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Helmsman from Hell

Author: Max Boot, Jeane J. Kirkpatrick Senior Fellow for National Security Studies
May 1, 2006
Weekly Standard

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Mao: The Unknown Story
by Jung Chang and Jon Halliday
Knopf, 814 pp., $35

Mao Zedong has been dead for 30 years, but he continues to cast a considerable shadow over the state he founded, the People’s Republic of China. Both his preserved corpse and a giant portrait of him continue to occupy positions of honor in Tiananmen Square in the center of Beijing. That’s no accident, since today’s rulers still trace whatever legitimacy they possess back to the institutions created by the Great Helmsman. Hu Jintao is president, after all, not because he won the votes of most Chinese but because he won the votes of the most influential members of the Communist party’s inner circle.

In many ways, of course, particularly in the economic sphere, today’s China bears scant resemblance to the one Mao left behind in 1976. But even as a pragmatic philosophy of “market-Leninism” has taken hold, there has never been a real repudiation of Mao. The official line has remained the one laid out in 1981 by Deng Xiaoping (who was raised to the heights of power by Mao, purged, and then rehabilitated)—that Mao was “70 percent right, 30 percent wrong.”

Imagine the scandal if a postwar German leader had said that Hitler was “70 percent right.” Or if a current leader of Cambodia said the same thing about Pol Pot. Yet, in spite of being responsible for more peacetime deaths (an estimated 70 million) than the other great monsters of the 20th century, Mao has, at least until recently, occupied a different place in Western opinion. Wearing a Mao button or T-shirt is still seen in some quarters as kitschy fun in a way that a tribute to Hitler or Stalin would not be. There’s even a bestselling business book called The Little Red Book of Selling. Don’t look for the Mein Kampf of Investing anytime soon.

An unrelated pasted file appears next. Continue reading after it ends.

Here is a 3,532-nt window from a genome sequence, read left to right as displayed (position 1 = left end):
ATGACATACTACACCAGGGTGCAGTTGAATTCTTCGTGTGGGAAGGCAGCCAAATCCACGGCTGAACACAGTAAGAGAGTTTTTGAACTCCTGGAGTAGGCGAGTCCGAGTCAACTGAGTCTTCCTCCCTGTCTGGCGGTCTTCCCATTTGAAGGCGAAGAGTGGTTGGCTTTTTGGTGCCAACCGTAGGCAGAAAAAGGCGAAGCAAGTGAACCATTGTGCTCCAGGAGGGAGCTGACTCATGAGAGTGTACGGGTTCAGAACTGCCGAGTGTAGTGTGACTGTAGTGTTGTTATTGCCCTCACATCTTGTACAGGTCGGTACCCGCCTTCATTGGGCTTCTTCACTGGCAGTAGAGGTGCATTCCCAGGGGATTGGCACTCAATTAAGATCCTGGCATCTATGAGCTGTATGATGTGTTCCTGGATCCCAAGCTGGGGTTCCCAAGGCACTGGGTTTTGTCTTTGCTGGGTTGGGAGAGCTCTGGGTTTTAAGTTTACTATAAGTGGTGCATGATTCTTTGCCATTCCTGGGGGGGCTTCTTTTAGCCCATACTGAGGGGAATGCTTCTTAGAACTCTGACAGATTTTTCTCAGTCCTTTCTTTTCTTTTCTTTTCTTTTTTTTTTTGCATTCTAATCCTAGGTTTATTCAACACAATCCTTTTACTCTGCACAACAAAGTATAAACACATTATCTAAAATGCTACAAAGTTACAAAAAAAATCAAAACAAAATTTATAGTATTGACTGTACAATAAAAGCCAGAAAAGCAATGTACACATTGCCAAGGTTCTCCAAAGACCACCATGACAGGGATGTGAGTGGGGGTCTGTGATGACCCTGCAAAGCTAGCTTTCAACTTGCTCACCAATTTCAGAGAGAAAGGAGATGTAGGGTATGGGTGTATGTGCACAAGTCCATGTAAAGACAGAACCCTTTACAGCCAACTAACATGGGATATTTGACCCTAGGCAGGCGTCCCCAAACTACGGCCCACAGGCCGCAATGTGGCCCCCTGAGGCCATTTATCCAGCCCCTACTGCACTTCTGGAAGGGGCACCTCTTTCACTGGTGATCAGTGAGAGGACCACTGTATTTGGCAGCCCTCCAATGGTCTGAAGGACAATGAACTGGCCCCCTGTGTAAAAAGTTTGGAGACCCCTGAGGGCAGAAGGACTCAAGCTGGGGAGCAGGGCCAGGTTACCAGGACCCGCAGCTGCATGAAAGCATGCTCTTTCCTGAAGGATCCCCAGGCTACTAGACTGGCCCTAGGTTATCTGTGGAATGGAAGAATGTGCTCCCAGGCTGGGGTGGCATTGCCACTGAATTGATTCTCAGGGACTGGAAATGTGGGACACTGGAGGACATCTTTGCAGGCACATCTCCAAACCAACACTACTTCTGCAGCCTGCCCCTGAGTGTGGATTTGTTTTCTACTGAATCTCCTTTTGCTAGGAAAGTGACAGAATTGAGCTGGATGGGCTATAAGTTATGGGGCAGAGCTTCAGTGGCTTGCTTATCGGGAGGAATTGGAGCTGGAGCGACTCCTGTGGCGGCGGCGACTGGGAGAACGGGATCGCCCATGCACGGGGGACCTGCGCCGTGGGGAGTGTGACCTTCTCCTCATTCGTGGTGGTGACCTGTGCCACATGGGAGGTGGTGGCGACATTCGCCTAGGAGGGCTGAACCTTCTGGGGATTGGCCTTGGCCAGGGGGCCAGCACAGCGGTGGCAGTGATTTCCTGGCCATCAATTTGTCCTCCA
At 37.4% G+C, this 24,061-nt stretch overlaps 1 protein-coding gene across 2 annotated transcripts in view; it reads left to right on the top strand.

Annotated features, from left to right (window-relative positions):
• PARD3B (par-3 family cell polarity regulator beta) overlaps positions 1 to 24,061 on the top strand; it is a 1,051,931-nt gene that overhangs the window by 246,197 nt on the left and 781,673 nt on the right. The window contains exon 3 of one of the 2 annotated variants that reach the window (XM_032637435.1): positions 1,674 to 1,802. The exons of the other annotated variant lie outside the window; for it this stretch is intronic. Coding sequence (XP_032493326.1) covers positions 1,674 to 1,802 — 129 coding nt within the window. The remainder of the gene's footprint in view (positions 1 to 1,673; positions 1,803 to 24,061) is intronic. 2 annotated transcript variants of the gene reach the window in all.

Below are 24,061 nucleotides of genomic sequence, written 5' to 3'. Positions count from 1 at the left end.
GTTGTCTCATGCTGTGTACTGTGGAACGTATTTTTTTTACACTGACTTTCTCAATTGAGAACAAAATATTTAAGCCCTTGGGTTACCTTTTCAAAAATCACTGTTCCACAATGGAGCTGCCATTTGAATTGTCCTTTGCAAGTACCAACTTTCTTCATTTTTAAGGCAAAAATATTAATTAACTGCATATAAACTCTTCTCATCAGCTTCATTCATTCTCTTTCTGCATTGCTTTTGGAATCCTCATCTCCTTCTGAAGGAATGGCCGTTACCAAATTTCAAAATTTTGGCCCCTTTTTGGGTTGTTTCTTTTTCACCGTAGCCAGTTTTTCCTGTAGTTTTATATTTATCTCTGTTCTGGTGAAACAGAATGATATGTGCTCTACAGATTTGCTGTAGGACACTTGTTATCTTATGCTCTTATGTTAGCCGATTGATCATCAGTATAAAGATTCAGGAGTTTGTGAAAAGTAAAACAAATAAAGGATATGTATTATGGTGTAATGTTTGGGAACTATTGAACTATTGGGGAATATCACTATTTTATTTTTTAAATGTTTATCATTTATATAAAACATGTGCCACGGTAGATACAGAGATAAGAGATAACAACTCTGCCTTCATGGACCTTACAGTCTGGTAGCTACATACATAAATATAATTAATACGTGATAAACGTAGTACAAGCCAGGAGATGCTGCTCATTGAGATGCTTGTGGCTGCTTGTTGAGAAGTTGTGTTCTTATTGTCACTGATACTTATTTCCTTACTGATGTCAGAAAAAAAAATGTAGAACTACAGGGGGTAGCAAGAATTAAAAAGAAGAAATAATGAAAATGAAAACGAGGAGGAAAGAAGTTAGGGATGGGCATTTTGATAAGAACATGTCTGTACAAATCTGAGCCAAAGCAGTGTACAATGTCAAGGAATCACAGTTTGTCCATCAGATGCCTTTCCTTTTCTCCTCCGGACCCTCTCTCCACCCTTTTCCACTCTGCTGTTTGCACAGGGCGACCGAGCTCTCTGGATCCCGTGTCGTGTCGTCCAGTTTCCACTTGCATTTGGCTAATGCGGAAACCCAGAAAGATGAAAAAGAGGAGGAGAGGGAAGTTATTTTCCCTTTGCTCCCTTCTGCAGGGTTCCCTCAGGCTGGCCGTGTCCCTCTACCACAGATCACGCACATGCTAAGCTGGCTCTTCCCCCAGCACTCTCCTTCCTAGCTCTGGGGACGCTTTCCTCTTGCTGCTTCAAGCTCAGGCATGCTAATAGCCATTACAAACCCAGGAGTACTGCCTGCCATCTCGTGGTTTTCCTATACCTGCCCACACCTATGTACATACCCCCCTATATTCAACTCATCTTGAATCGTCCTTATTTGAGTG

Sure, there is growing recognition that Mao was responsible for widespread suffering and death. But somehow he is still given credit in the popular imagination for a host of virtues: for being a well-intentioned agrarian reformer, a staunch anti-Japanese fighter, a personally abstemious and incorruptible scholar-king, a progressive thinker intent on junking oppressive remnants of China’s feudal past, and a pragmatic nationalist who raised his country to new heights of power and only turned to the Soviet Union after being spurned by the United States. Much of this impression was created by Communist propaganda, making use of Western dupes such as Edgar Snow, author of Red Star Over China, the 1937 book that first introduced Mao to much of the world.

Jung Chang and her British husband, Jon Halliday, have produced a blockbuster that seeks to demolish these myths once and for all. She has previously told her story in Wild Swans: Three Daughters of China (1991), an international bestseller that set her family’s experiences against the tumultuous backdrop of 20th-century Chinese history. Having survived the lunacy of the Great Leap Forward and the Cultural Revolution (when she was briefly a Red Guard), Chang escaped to Britain in 1978 at age 26. Mao: The Unknown Story is her scathing indictment of the man who tormented her and countless other Chinese. While billed as a dispassionate work of history, it is really a heartfelt exposé and denunciation that has more in common with Aleksandr Solzhenitsyn’s The Gulag Archipelago (as Arthur Waldron has noted) than with Anne Applebaum’s Gulag: A History.